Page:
Saturday, January 1, 2011

My 2010 "Meal of the Year" – A Big Easy Brunch "Sans Pants" at Commander’s Palace

What a truly amazing food year that was! I worked, played, and ate in 10 different cities, and enjoyed over 200 professionally prepared meals, many created by the country's top chefs.

So, you'd think with so many options, choosing a "Meal of the Year" would be difficult. Well, that's not the case. In fact, it’s a total no-brainer. And by brain, I actually mean pants.

That's right, my meal of the year came as a direct result of not wearing pants. I'd love to explain. This all took place on a press trip Michele and I attended, hosted by the New Orleans Convention & Visitors Bureau.

We had been invited down to experience New Orleans' cuisine and seafood post BP oil spill, and since neither of us had ever been before, we jumped at the chance.

We had already enjoyed several days of incredible food, drinks, and music in the French Quarter, and the trip was to culminate in the Garden District with a special brunch, prepared by three of the city's star chefs, at the venerable Commander’s Palace.

For those of you that don't know, Commander’s Palace has been considered one of New Orleans' finest restaurants since it was built in 1880. A who's who of great chefs have passed through its bustling kitchen, including Paul Prudhomme and Emeril Lagasse. This day it would be Executive Chef, Tory McPhail (tall hat) teaming up with Donald Link (ball cap) from Cochon, and Matt Murphy (right) from M Bistro at the Ritz Carlton. I was really, really looking forward to this meal.

As we waited to be seated, I stared hungrily into the colorfully decorated dining room. The smells were glorious; the scent was some sort of sweet, smoky amalgamation of bacon and butter. I was shaken from my trance as our group was led forward toward the source of these heavenly aromas. Suddenly, I felt a tap on my shoulder.

It was co-owner, Ti Adelaide Martin, and she asked if I could step aside and let the others pass. I did, to quizzical looks from my fellow media members. Then I heard something I'll never forget, "I'm sorry," she said with a stern smile, "we can't let you into the dining room without pants." It was true. I was not wearing pants. I was wearing shorts.

If you've never been to New Orleans in August, let me tell you, it's very humid, and very hot. People say things like, "it may only get up to 95 today." So, since it was brunch, and hot enough outside to accidentally make roux, I decided to go with a nice pair of khaki dress shorts.

She politely explained to me, and the completely horrified PR rep who had made the plans, that everyone who makes a reservation is told about the dress code, and that in the 130 year history of the establishment, no one has ever been allowed to enter the dining area sans pants. Clearly, my "don't you know who I am?" was not going to work.

My heart sank. Talk about a swift kick to the beignets. Michele and I were starving, and crazy with anticipation, and it would have been 30 minutes each way to go back to the hotel. Not only that, all our luggage had already been packed for the return trip to San Francisco following the meal.

Since everyone was flying out after this event, I had no intention of keeping the other press members waiting. The only option would be to return to the Ritz-Carlton to change, thereby missing out on the first half of the menu.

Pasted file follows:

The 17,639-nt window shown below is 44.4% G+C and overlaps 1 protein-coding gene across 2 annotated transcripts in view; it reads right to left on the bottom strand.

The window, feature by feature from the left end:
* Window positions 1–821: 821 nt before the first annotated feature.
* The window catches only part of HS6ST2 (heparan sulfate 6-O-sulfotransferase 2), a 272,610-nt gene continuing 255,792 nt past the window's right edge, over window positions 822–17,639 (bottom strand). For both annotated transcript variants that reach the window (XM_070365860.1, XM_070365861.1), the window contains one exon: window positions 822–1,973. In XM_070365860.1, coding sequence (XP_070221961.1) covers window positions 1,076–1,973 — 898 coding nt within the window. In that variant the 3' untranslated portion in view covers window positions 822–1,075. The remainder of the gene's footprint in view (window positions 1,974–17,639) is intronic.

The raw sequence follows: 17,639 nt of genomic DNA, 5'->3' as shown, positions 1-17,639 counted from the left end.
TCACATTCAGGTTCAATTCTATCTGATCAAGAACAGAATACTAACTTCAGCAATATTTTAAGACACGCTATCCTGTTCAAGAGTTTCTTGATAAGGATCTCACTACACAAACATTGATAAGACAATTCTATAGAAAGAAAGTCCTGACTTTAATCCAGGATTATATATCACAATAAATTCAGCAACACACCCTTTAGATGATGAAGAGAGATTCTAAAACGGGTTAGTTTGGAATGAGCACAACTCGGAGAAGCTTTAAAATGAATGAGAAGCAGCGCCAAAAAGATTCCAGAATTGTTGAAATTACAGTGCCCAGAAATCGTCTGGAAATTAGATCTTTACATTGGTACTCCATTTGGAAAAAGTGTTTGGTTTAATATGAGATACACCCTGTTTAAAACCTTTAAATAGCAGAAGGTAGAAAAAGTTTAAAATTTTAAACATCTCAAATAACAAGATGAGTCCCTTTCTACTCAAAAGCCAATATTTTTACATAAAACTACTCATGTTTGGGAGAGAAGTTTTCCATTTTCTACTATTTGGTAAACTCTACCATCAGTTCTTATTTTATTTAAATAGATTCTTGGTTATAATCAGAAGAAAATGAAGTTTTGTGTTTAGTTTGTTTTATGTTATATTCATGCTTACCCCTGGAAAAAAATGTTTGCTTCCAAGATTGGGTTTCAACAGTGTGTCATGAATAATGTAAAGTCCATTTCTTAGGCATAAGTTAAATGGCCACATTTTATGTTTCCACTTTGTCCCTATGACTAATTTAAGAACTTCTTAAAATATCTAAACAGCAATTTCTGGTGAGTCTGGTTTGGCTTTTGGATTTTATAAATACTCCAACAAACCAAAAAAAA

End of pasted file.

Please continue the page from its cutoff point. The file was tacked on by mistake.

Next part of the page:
Then, just as my exposed knees and I were about to leave in shame, I was introduced to the true meaning of Southern hospitality. Ti told us that while I would not be allowed to enter the dinning room, she had checked with the kitchen, and they were fine with setting up the Chef's table.

I was told this is the hardest reservation in New Orleans, with people calling up to a year in advance. Out of sheer luck, they had decided to not book the table that morning, since the kitchen was hosting the aforementioned visiting chefs.

Michele and I looked at each other half-smiling, in total disbelief at our good fortune. A few seconds later we were seated smack in the middle of the most famous kitchen in New Orleans. A few friends from the press group came down to check on our situation, but as soon as they saw where we had landed, their looks of concern quickly turned to envious bemusement.

What followed was a brunch as magnificent as the setting, and as magical as the strange chain of events that led us to it. I hope you enjoy the photos, and enjoyed the story behind them.

Executive Chef, Tory McPhail, started things off in grand fashion with an amuse bouche of sweet corn Johnny cakes, pulled pork, soft poached quail egg, Atchafalaya river basin caviar, lemon and champagne gelee, hollandaise, and Louisiana sugarcane.

McPhail is known for his creative interpretations of classic Louisiana cuisine, which he reminded us was "the original fusion cuisine." Chef Tory prides himself on finding the very best local ingredients, and almost 90% of what's used in the restaurant comes from within 100 miles of the back door.

The benefits of such practices were as obvious, as they were delectable with this butter-roasted grouper with chanterelle mushrooms, Louisiana soybeans and crushed local blue crab bisque.

Chef Matt Murphy offered a “Veux Carre Brunch.” One gorgeous plate composed of four fabulous dishes. We had already enjoyed several examples of Chef Murphy's culinary skills at M Bistro, in the Ritz Carlton, so I was looking forward to seeing what he would come up with for this special menu. He did not disappoint.

By the way, in yet another twist of bonne chance, assisting Chef Murphy was Sous Chef Bradley McGehee (pictured above, far left), a former student of mine at the CCA! It was great seeing him again, and I'm glad he is getting to work with such talented chefs.

Alligator "Boudin" Sausage with Stewed Greens

Escargot "Croque Madame" with Quail Egg

Sweet Potato Biscuit With Truffle Scrambled Egg and Sausage Gravy

Jumbo Lump Crab Crepe with Goat Cheese, Sauce Choron, and Ghost Pepper Marinated Caviar